Walking #3 (Story)

Kuo LienyingIn the religious Daoist tradition stories are considered qi transmissions. To study personally with a great bagua or qigong teacher is of immeasurable value but we can receive qi transmissions in many different ways.
Once during the Qing dynasty in China the Emperor and his courtiers decided to make a sport out of all the outrageous claims martial artist were making. They had many martial artists brought one by one to the palace and asked them to perform many feats, after which they were usually put to death.

The Emperor heard about a bagua master who people claimed could move any stone. So the Emperor had a huge stone brought into the courtyard using long levers and pulleys. He then had the famed martial artist brought to the palace. Upon seeing the challenge he asked to be given 24 hours and some torches to see by. Amused, the Emperor granted the request. The martial artist began crawling all over the of the stone, looking and feeling everywhere. 24 hours later the Emperor and his courtiers returned and demanded to see the stone moved. The martial artist then put one finger on one particular spot and using just that finger succeeded in pushing the huge stone all around the courtyard. The Emperor and his courtiers were so impressed that they granted him his life.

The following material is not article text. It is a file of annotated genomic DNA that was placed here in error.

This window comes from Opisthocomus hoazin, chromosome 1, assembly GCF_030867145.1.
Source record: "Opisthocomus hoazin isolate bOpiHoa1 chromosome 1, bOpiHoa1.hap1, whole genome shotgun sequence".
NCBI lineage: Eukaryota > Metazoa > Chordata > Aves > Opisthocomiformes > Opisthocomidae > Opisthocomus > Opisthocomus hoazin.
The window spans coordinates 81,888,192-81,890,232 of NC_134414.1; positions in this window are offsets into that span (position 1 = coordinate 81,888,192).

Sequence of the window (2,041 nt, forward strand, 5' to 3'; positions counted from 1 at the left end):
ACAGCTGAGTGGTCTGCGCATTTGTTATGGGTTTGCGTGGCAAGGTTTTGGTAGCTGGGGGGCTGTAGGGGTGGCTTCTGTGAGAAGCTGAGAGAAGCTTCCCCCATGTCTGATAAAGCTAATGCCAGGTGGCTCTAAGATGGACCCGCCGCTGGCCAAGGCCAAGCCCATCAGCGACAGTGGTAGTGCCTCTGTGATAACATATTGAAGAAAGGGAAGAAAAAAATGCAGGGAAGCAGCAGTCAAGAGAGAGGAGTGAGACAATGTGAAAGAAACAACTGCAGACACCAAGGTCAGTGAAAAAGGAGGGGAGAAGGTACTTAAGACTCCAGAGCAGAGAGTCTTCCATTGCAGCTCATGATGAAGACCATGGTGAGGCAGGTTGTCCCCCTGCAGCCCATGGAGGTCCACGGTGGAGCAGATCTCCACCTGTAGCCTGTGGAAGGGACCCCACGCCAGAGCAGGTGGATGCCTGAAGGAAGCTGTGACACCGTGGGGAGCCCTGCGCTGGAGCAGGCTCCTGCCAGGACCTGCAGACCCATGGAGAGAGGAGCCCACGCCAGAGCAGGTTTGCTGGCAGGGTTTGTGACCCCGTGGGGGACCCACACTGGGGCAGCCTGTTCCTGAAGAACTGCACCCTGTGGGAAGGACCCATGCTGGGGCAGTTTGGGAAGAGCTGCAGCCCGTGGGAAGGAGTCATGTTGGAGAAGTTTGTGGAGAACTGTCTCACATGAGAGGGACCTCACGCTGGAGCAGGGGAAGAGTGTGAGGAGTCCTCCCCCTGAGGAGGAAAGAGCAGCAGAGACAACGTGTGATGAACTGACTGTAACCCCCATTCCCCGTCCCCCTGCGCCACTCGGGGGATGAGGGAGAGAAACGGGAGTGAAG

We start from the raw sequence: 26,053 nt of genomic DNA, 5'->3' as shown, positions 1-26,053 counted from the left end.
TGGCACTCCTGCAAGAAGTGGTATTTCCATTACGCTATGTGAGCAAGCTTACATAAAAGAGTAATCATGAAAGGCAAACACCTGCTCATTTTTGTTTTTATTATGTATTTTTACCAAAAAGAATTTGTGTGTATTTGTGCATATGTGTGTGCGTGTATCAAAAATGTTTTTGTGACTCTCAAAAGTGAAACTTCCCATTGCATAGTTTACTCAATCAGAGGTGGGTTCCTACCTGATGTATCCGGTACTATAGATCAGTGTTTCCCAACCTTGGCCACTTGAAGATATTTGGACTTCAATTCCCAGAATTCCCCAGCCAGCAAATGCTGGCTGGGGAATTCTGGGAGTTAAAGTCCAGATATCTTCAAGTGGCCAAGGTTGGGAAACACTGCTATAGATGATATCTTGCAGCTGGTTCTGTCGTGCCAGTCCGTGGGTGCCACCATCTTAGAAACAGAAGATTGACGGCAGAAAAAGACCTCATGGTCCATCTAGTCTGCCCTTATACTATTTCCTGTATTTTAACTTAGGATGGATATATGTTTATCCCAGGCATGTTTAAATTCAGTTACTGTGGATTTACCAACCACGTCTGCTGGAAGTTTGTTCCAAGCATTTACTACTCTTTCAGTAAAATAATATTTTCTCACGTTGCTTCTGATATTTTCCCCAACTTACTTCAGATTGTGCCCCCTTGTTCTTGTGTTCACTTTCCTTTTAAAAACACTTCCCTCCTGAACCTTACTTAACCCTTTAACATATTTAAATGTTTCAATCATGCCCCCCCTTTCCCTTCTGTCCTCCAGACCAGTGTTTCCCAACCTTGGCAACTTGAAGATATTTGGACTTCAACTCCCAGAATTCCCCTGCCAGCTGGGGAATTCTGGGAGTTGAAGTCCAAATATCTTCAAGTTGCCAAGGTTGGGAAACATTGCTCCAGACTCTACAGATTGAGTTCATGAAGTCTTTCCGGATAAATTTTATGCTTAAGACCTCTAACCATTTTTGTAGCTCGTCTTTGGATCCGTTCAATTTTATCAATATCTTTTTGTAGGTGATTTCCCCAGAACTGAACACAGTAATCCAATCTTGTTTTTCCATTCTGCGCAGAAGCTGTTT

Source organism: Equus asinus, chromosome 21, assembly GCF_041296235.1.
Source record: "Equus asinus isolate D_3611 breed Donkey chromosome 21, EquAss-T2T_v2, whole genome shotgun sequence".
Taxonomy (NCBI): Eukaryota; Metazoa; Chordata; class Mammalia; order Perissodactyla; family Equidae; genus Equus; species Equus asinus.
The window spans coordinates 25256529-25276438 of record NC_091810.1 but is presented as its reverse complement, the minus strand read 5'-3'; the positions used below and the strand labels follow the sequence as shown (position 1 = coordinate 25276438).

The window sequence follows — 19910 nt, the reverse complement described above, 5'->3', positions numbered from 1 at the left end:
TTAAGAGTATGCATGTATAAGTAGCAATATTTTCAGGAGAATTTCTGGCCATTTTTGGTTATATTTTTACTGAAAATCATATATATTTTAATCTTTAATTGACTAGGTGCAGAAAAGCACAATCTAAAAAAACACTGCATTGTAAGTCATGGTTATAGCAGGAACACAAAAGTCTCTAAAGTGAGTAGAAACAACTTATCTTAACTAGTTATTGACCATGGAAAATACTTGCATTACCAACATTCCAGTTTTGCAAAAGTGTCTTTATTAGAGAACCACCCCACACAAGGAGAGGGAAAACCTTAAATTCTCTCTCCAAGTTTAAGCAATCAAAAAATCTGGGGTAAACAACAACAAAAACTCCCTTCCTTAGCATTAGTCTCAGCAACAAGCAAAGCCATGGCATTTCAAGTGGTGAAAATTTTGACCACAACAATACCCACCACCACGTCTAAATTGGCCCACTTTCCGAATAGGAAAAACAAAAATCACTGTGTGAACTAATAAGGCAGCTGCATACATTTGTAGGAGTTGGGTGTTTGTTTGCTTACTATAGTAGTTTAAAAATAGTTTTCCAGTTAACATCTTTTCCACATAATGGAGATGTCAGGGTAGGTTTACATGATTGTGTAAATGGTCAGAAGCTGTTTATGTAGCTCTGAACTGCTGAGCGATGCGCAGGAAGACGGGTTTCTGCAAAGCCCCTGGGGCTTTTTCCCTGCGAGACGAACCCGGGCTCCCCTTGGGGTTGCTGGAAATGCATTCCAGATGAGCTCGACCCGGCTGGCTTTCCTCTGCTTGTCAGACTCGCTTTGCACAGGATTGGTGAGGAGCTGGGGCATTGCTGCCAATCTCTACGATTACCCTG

It seems that even stones have acupuncture meridians.

It is said that a bagua practitioner who has reached the height of mastery can step on a solid cobble stone and turn it to dust. I imagine that such steps are extremely light.
The adepts experience of the world is recreated in each step or gesture we make. Qi gong practitioners don't just re-learn how to walk, we are continuously re-learning how to walk. We are demonstrating true openness to the possibilities. The fruit of practice is that walking itself becomes unconditioned.